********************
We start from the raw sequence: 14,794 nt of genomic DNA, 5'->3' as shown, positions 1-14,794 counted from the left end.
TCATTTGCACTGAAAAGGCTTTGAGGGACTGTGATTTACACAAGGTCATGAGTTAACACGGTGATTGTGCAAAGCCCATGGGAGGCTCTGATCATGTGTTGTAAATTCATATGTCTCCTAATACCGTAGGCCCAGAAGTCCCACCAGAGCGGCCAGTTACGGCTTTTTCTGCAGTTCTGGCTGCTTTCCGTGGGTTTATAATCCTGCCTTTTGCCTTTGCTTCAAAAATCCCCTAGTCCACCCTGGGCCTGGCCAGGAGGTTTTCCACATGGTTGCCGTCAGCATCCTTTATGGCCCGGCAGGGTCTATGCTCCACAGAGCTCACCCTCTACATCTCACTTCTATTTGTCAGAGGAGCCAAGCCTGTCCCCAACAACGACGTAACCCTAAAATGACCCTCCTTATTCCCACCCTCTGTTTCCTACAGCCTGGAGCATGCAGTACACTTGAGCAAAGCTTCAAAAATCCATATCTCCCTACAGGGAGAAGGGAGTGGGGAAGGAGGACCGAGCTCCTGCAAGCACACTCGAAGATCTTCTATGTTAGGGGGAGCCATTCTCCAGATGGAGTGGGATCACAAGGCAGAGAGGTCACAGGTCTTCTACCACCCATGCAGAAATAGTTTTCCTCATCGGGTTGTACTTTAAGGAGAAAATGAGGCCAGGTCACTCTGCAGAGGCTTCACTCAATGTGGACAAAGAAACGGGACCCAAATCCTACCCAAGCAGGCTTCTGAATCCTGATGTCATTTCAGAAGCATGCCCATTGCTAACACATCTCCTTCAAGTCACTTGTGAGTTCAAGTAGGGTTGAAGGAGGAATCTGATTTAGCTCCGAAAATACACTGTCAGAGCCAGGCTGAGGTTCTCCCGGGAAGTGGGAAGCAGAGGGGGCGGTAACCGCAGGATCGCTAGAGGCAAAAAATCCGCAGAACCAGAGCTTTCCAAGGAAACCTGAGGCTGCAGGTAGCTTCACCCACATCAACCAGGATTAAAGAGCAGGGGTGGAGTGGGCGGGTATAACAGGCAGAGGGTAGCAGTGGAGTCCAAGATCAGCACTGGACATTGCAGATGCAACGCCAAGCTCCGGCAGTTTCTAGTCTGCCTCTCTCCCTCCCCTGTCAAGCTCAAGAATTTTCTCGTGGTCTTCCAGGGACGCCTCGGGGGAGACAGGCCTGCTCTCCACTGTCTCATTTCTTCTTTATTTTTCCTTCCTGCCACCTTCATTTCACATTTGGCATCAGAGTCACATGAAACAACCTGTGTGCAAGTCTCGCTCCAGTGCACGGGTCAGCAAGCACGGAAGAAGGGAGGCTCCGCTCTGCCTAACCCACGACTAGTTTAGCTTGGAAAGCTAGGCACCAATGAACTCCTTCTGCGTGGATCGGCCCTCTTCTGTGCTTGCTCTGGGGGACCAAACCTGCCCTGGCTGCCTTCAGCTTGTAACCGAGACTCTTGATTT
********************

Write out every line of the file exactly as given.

We start from the raw sequence: 14,794 nt of genomic DNA, 5'->3' as shown, positions 1-14,794 counted from the left end.
TCATTTGCACTGAAAAGGCTTTGAGGGACTGTGATTTACACAAGGTCATGAGTTAACACGGTGATTGTGCAAAGCCCATGGGAGGCTCTGATCATGTGTTGTAAATTCATATGTCTCCTAATACCGTAGGCCCAGAAGTCCCACCAGAGCGGCCAGTTACGGCTTTTTCTGCAGTTCTGGCTGCTTTCCGTGGGTTTATAATCCTGCCTTTTGCCTTTGCTTCAAAAATCCCCTAGTCCACCCTGGGCCTGGCCAGGAGGTTTTCCACATGGTTGCCGTCAGCATCCTTTATGGCCCGGCAGGGTCTATGCTCCACAGAGCTCACCCTCTACATCTCACTTCTATTTGTCAGAGGAGCCAAGCCTGTCCCCAACAACGACGTAACCCTAAAATGACCCTCCTTATTCCCACCCTCTGTTTCCTACAGCCTGGAGCATGCAGTACACTTGAGCAAAGCTTCAAAAATCCATATCTCCCTACAGGGAGAAGGGAGTGGGGAAGGAGGACCGAGCTCCTGCAAGCACACTCGAAGATCTTCTATGTTAGGGGGAGCCATTCTCCAGATGGAGTGGGATCACAAGGCAGAGAGGTCACAGGTCTTCTACCACCCATGCAGAAATAGTTTTCCTCATCGGGTTGTACTTTAAGGAGAAAATGAGGCCAGGTCACTCTGCAGAGGCTTCACTCAATGTGGACAAAGAAACGGGACCCAAATCCTACCCAAGCAGGCTTCTGAATCCTGATGTCATTTCAGAAGCATGCCCATTGCTAACACATCTCCTTCAAGTCACTTGTGAGTTCAAGTAGGGTTGAAGGAGGAATCTGATTTAGCTCCGAAAATACACTGTCAGAGCCAGGCTGAGGTTCTCCCGGGAAGTGGGAAGCAGAGGGGGCGGTAACCGCAGGATCGCTAGAGGCAAAAAATCCGCAGAACCAGAGCTTTCCAAGGAAACCTGAGGCTGCAGGTAGCTTCACCCACATCAACCAGGATTAAAGAGCAGGGGTGGAGTGGGCGGGTATAACAGGCAGAGGGTAGCAGTGGAGTCCAAGATCAGCACTGGACATTGCAGATGCAACGCCAAGCTCCGGCAGTTTCTAGTCTGCCTCTCTCCCTCCCCTGTCAAGCTCAAGAATTTTCTCGTGGTCTTCCAGGGACGCCTCGGGGGAGACAGGCCTGCTCTCCACTGTCTCATTTCTTCTTTATTTTTCCTTCCTGCCACCTTCATTTCACATTTGGCATCAGAGTCACATGAAACAACCTGTGTGCAAGTCTCGCTCCAGTGCACGGGTCAGCAAGCACGGAAGAAGGGAGGCTCCGCTCTGCCTAACCCACGACTAGTTTAGCTTGGAAAGCTAGGCACCAATGAACTCCTTCTGCGTGGATCGGCCCTCTTCTGTGCTTGCTCTGGGGGACCAAACCTGCCCTGGCTGCCTTCAGCTTGTAACCGAGACTCTTGATTT